Asymptote in Philadelphia

On March 29, I hosted the first-ever Asymptote event in Philadelphia. It was part of the journal’s worldwide celebration for its third anniversary and a large and enthusiastic crowd braved the rain on a Saturday night, making for a wonderful time at the Asian Arts Initiative.

Thanks to everyone who attended, and the four readers and musical guest who donated their time! Special thanks to Ann Tetreault of The Spiral Bookcase who did a superb job organizing books sales at the event.

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Author Hilary Plum (They Dragged Them Through the Streets) read a poem by Kym Hyesoon, “My Free Market” (trans. Don Mee Choi), and a new piece of her own fiction, “Cage.”

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Author Ken Kalfus (Equilateral, Pu-239 and Other Russian Fantasies) read in Russian and English a poem by Aleksey Porvin, “A Dark House is Quietly Collapsing” (trans. J. Kates), and from his short story, “Coup de Foudre,” which appears in the April issue of Harper’s.

Seven members of The Philadelphia Women’s Slavic Ensemble sang three songs from Bulgaria and one from Croatia. It was stunning!

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Author Katherine Hill read an excerpt from Clarice Lispector’s Agua Viva (trans. Stefan Tobler), and from her novel, The Violet Hour.

Translator Vincent Kling read a series of excerpts from his 2013 Schlegel-Tieck Prize-winning translation of the late Swiss author Aglaja Veteranyi’s novel, Why the Child is Cooking in the Polenta. (Kling’s translation of Heimito von Doderer’s Die Strudlhofstiege is forthcoming from New York Review Books.)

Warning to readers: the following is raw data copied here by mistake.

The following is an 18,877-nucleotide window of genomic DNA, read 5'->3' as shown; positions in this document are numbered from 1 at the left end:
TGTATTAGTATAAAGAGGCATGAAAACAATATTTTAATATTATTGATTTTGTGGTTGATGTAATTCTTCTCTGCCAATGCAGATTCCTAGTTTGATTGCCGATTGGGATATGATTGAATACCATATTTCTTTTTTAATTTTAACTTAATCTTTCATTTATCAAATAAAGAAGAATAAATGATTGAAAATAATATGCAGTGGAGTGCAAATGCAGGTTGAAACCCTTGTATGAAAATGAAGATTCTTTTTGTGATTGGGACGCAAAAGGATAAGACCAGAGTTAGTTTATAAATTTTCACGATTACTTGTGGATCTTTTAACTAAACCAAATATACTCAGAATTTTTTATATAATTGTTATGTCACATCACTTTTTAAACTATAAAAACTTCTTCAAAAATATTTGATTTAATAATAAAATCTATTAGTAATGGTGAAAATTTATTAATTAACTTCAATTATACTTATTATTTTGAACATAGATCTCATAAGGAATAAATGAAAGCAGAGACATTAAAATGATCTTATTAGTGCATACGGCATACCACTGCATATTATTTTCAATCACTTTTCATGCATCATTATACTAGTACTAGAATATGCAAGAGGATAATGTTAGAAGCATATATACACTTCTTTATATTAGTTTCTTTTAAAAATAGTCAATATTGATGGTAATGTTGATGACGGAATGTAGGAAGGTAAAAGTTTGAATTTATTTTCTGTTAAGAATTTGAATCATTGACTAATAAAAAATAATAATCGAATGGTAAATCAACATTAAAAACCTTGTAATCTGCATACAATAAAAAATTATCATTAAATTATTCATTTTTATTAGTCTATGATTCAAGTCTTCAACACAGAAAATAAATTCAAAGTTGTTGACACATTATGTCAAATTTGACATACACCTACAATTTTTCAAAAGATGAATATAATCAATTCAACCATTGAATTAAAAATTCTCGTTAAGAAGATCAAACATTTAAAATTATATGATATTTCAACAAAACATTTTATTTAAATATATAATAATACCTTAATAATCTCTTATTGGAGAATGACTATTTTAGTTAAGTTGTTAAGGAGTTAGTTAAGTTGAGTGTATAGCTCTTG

Ann Tetreault, right, of The Spiral Bookcase provided books by all four authors who appeared at the event.

A focus for 2014: My reading resolution

This is my first post. New year, new things! And to start things off I’m actually going to repeat myself: My reading resolution for 2014 is to read only books by women.

I wrote about this on Dec. 30, 2013, at Asymptote’s blog. A snippet:

A couple of weeks ago I was looking for a book at home and my eyes kept being drawn to big books: 2666, The Emperor of Lies, Ulysses, The Satanic Verses, Stone Upon Stone. Thick books with titles and author names in large font—and I noticed all by men. And what about women? I’d studied literature, helped judge the Best Translated Book Award a couple times, and I review books, so I assumed I had lots of big books, a good balance of literary work by everyone from everywhere. In a few minutes’ time though I counted eighteen big, 500-plus-page books by men and just one by a woman: Simone De Beauvoir’s The Second Sex.

The post at Asymptote links to similar writing projects and since it was published Joanna Walsh created the #readwomen2014 hashtag. Read her essay about it here.

Welcome to the blog! Curious to see where this goes.